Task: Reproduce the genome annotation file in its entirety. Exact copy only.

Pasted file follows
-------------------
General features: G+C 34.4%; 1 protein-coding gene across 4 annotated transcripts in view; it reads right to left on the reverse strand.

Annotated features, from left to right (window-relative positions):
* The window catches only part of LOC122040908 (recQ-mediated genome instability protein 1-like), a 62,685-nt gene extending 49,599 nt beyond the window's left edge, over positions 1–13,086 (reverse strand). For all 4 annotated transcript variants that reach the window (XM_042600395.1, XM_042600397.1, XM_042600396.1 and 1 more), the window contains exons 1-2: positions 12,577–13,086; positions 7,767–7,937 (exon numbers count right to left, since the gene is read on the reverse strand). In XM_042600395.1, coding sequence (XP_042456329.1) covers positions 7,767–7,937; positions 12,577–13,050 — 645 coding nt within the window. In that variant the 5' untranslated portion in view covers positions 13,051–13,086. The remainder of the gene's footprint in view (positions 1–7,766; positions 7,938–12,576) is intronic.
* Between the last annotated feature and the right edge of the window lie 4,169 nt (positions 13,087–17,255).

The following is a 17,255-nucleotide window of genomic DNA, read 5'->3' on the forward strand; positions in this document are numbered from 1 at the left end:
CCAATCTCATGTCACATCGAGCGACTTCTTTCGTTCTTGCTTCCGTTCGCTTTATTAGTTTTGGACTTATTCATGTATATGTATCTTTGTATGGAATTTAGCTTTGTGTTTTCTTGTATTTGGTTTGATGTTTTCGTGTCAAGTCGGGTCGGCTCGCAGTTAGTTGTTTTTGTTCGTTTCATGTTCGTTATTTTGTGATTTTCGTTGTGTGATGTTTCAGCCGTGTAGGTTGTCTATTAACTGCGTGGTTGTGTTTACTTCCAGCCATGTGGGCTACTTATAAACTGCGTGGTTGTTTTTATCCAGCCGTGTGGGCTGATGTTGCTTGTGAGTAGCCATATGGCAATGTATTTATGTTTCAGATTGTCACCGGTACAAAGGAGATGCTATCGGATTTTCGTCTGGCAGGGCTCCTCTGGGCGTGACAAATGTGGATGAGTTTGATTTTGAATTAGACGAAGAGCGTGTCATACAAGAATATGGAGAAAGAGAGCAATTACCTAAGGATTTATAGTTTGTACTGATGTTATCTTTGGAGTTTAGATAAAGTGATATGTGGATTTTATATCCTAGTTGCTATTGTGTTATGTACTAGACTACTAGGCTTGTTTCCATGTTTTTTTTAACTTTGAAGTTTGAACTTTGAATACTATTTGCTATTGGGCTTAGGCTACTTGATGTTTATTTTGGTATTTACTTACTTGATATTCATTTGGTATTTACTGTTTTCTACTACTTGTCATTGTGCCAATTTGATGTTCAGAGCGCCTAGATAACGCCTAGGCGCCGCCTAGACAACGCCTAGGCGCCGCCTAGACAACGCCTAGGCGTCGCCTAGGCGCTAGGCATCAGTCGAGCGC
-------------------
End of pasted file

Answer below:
General features: G+C 34.4%; 1 protein-coding gene across 4 annotated transcripts in view; it reads right to left on the reverse strand.

Annotated features, from left to right (window-relative positions):
* The window catches only part of LOC122040908 (recQ-mediated genome instability protein 1-like), a 62,685-nt gene extending 49,599 nt beyond the window's left edge, over positions 1–13,086 (reverse strand). For all 4 annotated transcript variants that reach the window (XM_042600395.1, XM_042600397.1, XM_042600396.1 and 1 more), the window contains exons 1-2: positions 12,577–13,086; positions 7,767–7,937 (exon numbers count right to left, since the gene is read on the reverse strand). In XM_042600395.1, coding sequence (XP_042456329.1) covers positions 7,767–7,937; positions 12,577–13,050 — 645 coding nt within the window. In that variant the 5' untranslated portion in view covers positions 13,051–13,086. The remainder of the gene's footprint in view (positions 1–7,766; positions 7,938–12,576) is intronic.
* Between the last annotated feature and the right edge of the window lie 4,169 nt (positions 13,087–17,255).

The following is a 17,255-nucleotide window of genomic DNA, read 5'->3' on the forward strand; positions in this document are numbered from 1 at the left end:
CCAATCTCATGTCACATCGAGCGACTTCTTTCGTTCTTGCTTCCGTTCGCTTTATTAGTTTTGGACTTATTCATGTATATGTATCTTTGTATGGAATTTAGCTTTGTGTTTTCTTGTATTTGGTTTGATGTTTTCGTGTCAAGTCGGGTCGGCTCGCAGTTAGTTGTTTTTGTTCGTTTCATGTTCGTTATTTTGTGATTTTCGTTGTGTGATGTTTCAGCCGTGTAGGTTGTCTATTAACTGCGTGGTTGTGTTTACTTCCAGCCATGTGGGCTACTTATAAACTGCGTGGTTGTTTTTATCCAGCCGTGTGGGCTGATGTTGCTTGTGAGTAGCCATATGGCAATGTATTTATGTTTCAGATTGTCACCGGTACAAAGGAGATGCTATCGGATTTTCGTCTGGCAGGGCTCCTCTGGGCGTGACAAATGTGGATGAGTTTGATTTTGAATTAGACGAAGAGCGTGTCATACAAGAATATGGAGAAAGAGAGCAATTACCTAAGGATTTATAGTTTGTACTGATGTTATCTTTGGAGTTTAGATAAAGTGATATGTGGATTTTATATCCTAGTTGCTATTGTGTTATGTACTAGACTACTAGGCTTGTTTCCATGTTTTTTTTAACTTTGAAGTTTGAACTTTGAATACTATTTGCTATTGGGCTTAGGCTACTTGATGTTTATTTTGGTATTTACTTACTTGATATTCATTTGGTATTTACTGTTTTCTACTACTTGTCATTGTGCCAATTTGATGTTCAGAGCGCCTAGATAACGCCTAGGCGCCGCCTAGACAACGCCTAGGCGCCGCCTAGACAACGCCTAGGCGTCGCCTAGGCGCTAGGCATCAGTCGAGCGC